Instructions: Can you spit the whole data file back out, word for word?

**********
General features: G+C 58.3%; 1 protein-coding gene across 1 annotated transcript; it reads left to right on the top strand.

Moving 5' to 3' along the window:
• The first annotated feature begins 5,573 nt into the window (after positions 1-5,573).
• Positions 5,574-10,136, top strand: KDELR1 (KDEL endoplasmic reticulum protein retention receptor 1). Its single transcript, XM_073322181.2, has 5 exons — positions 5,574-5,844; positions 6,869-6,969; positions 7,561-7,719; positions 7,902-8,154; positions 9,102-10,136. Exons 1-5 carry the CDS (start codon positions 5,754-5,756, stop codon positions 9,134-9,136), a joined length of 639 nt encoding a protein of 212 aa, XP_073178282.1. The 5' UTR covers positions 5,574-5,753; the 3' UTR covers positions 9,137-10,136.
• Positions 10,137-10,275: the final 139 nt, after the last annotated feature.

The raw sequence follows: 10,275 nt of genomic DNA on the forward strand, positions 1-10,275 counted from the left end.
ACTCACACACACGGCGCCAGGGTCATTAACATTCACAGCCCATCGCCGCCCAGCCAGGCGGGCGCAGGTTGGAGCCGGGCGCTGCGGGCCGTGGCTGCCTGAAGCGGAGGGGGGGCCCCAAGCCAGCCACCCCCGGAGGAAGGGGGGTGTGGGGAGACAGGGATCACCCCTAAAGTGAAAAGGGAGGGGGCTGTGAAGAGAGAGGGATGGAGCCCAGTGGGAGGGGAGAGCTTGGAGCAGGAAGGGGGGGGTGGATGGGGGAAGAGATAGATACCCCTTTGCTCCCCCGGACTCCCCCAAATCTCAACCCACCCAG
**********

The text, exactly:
General features: G+C 58.3%; 1 protein-coding gene across 1 annotated transcript; it reads left to right on the top strand.

Moving 5' to 3' along the window:
• The first annotated feature begins 5,573 nt into the window (after positions 1-5,573).
• Positions 5,574-10,136, top strand: KDELR1 (KDEL endoplasmic reticulum protein retention receptor 1). Its single transcript, XM_073322181.2, has 5 exons — positions 5,574-5,844; positions 6,869-6,969; positions 7,561-7,719; positions 7,902-8,154; positions 9,102-10,136. Exons 1-5 carry the CDS (start codon positions 5,754-5,756, stop codon positions 9,134-9,136), a joined length of 639 nt encoding a protein of 212 aa, XP_073178282.1. The 5' UTR covers positions 5,574-5,753; the 3' UTR covers positions 9,137-10,136.
• Positions 10,137-10,275: the final 139 nt, after the last annotated feature.

The raw sequence follows: 10,275 nt of genomic DNA on the forward strand, positions 1-10,275 counted from the left end.
ACTCACACACACGGCGCCAGGGTCATTAACATTCACAGCCCATCGCCGCCCAGCCAGGCGGGCGCAGGTTGGAGCCGGGCGCTGCGGGCCGTGGCTGCCTGAAGCGGAGGGGGGGCCCCAAGCCAGCCACCCCCGGAGGAAGGGGGGTGTGGGGAGACAGGGATCACCCCTAAAGTGAAAAGGGAGGGGGCTGTGAAGAGAGAGGGATGGAGCCCAGTGGGAGGGGAGAGCTTGGAGCAGGAAGGGGGGGGTGGATGGGGGAAGAGATAGATACCCCTTTGCTCCCCCGGACTCCCCCAAATCTCAACCCACCCAG